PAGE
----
Second Sunday After Epiphany

Second Sunday After Epiphany

By the Rev Msgr Harry Entwistle



Ordinariate of Our Lady of the Southern Cross


Isaiah 62:1-5; 1Cor 12:1-11; Jn 2:1-11


A wedding is the formal occasion that signals the beginning of a marriage, which like all relationships has to be worked at as those relationships change over time. The theme of marriage runs through two of today’s readings and has a significant bearing on the third.

The prophet Isaiah was so convinced that the broken relationship between God and his people that led to their exile in Babylon would soon be restored. He couldn’t stop talking about it. He was so certain that God would once again rescue or redeem his people that he battered the throne of grace with prayer for it to happen. The prophet would not back off or down, he knew what he must do, and he knew that he depended on the the mysterious, unpredictable power of God’s spirit.

He announced to his people that when the reconciliation takes place it would be obvious for all to see. Other nations would notice the difference in God’s people. The Children of Israel would no longer be called ‘forsaken’ by God or ‘desolate.’ They would be God’s ‘delight,’ and the relationship between them would be one of love. Isaiah says that this marriage would not only occur between God and his chosen people but it would be a marriage between heaven and earth and include the Gentiles as well. The prophet did not know when or how this would happen, just that it would, so he kept on praying.

St John’s gospel is written on the understanding that a marriage took place between heaven and earth through the life of Jesus, and he sets the scene for that belief by beginning his story at a village wedding in Cana of Galilee. This wedding took place ‘on the third day’, a phrase in Judaism which describes a life changing event. The village wedding is the beginning of the marriage between heaven and earth that was sealed and consummated through the death and resurrection of Jesus. Note that the resurrection took place ‘on the third day, so John begins and ends his gospel by recalling events that occurred on the third day.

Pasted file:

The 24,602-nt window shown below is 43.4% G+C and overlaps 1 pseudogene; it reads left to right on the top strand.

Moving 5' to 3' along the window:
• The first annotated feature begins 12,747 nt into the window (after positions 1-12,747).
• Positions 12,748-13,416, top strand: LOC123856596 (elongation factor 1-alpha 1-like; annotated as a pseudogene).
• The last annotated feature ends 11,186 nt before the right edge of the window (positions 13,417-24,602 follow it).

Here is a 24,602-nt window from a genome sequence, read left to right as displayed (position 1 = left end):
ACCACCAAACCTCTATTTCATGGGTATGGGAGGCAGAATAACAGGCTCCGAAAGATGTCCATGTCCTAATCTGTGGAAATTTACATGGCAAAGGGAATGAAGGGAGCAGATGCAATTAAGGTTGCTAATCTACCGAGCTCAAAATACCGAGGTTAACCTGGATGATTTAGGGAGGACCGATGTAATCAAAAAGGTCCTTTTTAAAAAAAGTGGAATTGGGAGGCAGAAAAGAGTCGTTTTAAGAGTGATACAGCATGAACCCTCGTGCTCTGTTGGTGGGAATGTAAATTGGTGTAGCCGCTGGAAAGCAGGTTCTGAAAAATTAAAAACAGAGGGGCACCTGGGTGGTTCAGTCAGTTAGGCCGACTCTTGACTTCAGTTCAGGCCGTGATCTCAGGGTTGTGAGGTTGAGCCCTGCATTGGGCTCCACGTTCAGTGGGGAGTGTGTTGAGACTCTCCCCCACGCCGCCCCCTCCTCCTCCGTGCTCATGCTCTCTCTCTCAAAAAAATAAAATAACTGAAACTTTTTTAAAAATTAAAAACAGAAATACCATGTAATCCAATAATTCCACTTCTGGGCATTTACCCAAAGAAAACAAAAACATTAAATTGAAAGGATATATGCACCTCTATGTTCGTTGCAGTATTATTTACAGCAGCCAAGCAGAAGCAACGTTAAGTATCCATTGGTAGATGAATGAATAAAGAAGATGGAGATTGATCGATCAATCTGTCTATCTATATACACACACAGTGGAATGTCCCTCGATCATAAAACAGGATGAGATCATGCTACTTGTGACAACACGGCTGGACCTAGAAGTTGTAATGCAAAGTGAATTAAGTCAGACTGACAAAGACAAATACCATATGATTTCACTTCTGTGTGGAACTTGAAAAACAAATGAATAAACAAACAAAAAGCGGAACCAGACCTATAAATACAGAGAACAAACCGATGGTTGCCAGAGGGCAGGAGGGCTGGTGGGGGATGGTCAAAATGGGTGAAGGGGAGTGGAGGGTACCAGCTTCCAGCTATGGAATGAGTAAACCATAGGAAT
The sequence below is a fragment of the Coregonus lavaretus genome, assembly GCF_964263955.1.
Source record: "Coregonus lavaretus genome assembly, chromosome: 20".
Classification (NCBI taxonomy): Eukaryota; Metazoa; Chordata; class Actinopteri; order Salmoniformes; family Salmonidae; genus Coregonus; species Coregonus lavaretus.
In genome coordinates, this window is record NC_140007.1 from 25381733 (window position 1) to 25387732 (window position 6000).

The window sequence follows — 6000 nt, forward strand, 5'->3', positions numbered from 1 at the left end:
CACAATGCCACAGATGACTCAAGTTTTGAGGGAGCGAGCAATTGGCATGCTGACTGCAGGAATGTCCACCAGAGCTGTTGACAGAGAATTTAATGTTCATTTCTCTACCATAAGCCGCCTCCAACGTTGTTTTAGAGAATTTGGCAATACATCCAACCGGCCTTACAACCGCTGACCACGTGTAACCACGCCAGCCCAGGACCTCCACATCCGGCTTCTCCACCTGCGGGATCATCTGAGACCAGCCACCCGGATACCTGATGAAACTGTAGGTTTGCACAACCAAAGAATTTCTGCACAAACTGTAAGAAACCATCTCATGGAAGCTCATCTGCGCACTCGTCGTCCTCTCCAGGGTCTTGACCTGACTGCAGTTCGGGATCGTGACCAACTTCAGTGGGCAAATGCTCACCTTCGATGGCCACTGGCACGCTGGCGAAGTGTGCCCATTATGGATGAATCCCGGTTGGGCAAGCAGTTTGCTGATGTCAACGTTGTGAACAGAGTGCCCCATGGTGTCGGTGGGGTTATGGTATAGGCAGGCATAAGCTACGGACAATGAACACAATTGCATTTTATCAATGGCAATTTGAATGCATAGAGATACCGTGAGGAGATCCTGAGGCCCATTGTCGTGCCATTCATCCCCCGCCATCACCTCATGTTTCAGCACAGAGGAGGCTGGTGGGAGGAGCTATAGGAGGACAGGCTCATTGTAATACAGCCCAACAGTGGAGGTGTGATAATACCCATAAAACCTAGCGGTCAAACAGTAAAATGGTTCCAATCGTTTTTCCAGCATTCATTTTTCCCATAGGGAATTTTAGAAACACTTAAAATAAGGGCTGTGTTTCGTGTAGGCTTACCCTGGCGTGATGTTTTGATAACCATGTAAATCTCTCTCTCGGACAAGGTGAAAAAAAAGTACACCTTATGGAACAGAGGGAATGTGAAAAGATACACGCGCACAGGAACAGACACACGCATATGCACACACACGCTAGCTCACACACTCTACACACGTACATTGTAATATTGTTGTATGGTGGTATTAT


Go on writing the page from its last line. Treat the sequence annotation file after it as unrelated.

At the wedding in Cana of Galilee, Jesus’ mother was present. She represents the Old Covenant of Judaism based on the Ten Commandments. The disciples were also there, the group to which Jesus would explain the New Covenant or New Commandment based on the love he would show them.

The wine ran out. Disaster was imminent. A real crisis existed. Mary did not tell Jesus what to do, but brought the situation to his attention. That is what intercession is about. It is not about promoting a political agenda or telling God what he should do or how to fix things. It is bringing people and situations into the realm of God’s loving mercy and care. Jesus felt that his mother was pushing him to act before he was ready and he responded by saying that “his hour had not yet come.” Ignoring this, Mary told the servants to do what Jesus commanded. John tells there were six water pots used for the Jewish rites of Purification and they were used for the rites of weddings. John deliberately mentions the number of them and he would have been well aware that there should have been seven. So what point is he making in giving us this detail? The water was turned into wine, because for Jews a wedding without wine is not a wedding. This was because of their belief that weddings were a symbol of the heavenly feast which would occur at the end of all things when God’ Kingdom is established.